Reading my report on the press preview of the Metropolitan Museum of Art’s current exhibition, “Superheroes: Fashion and Fantasy” (see “Comics in Context” #224: “My Cinco de Mayo”), you doubtless realized that the emphasis of the show is not on superhero costumes, but on how creations by leading contemporary fashion designers parallel the costume designs used in comics. So you might expect that when the Metropolitan devoted one of its “Sunday at the Met” symposiums of lectures and panels to this exhibition on June 22, the emphasis would likewise be on the show’s sponsor Giorgio Armani, Alexander McQueen, Jean-Paul Gaultier and other leading fashion designers whose work is represented in the exhibit.
But you would be wrong.
If comic books got their figurative feet through the doors of the Metropolitan through providing background for this fashion exhibit, they took center stage in the symposium, which was entirely about superhero costume design, whether in comics or in the movies. That’s because the Metropolitan’s Costume Institute entrusted the task of organizing the symposium (within a mere six weeks) to Dr. Peter Coogan, who should be a familiar name to regular readers of this column. Dr. Coogan wrote the landmark book, Superhero: The Secret Origins of a Genre, which defines both the superhero concept and the genre, and which I critiqued at great length over five weeks last year (See “Comics in Context” #162: “The Superhero Defined”, #163: “Are They on the List?”, #164: “Super Slayer”, #165: “The Supervillain Defined”, and #166: “Megahero vs. Megavillain”). Coogan is also co-founder and co-chairman of the Comic Arts Conference, which is held every year at the San Diego Con (Go see him there this month!), and has just founded the Institute for Comics Studies.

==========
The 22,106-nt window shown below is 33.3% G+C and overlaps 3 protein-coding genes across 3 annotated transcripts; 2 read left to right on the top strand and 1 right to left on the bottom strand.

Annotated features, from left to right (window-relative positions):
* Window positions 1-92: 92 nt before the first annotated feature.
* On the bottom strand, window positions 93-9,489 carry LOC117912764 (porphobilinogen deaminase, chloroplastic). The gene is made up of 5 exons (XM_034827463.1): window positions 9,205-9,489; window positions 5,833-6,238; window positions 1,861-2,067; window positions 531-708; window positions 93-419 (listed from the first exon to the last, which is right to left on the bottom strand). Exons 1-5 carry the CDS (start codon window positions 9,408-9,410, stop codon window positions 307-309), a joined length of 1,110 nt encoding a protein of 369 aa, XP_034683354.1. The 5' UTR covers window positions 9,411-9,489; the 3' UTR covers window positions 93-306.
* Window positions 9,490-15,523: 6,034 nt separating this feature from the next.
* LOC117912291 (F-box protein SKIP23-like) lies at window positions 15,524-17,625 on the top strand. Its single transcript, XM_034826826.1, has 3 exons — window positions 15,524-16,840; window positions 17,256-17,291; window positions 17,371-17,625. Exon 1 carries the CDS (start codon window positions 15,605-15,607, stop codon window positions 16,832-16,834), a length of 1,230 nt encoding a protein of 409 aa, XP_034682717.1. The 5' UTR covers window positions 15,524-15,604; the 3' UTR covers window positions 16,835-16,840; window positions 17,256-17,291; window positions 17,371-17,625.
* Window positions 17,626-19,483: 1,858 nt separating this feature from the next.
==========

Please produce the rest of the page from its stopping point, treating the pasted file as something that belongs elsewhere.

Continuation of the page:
Introduced at the symposium by the exhibition’s curator, Andrew Bolton, Coogan set the stage for the day’s panels by delivering a talk entitled “E Pluribus Unitard: Notes toward a Theory of Superhero Costuming.”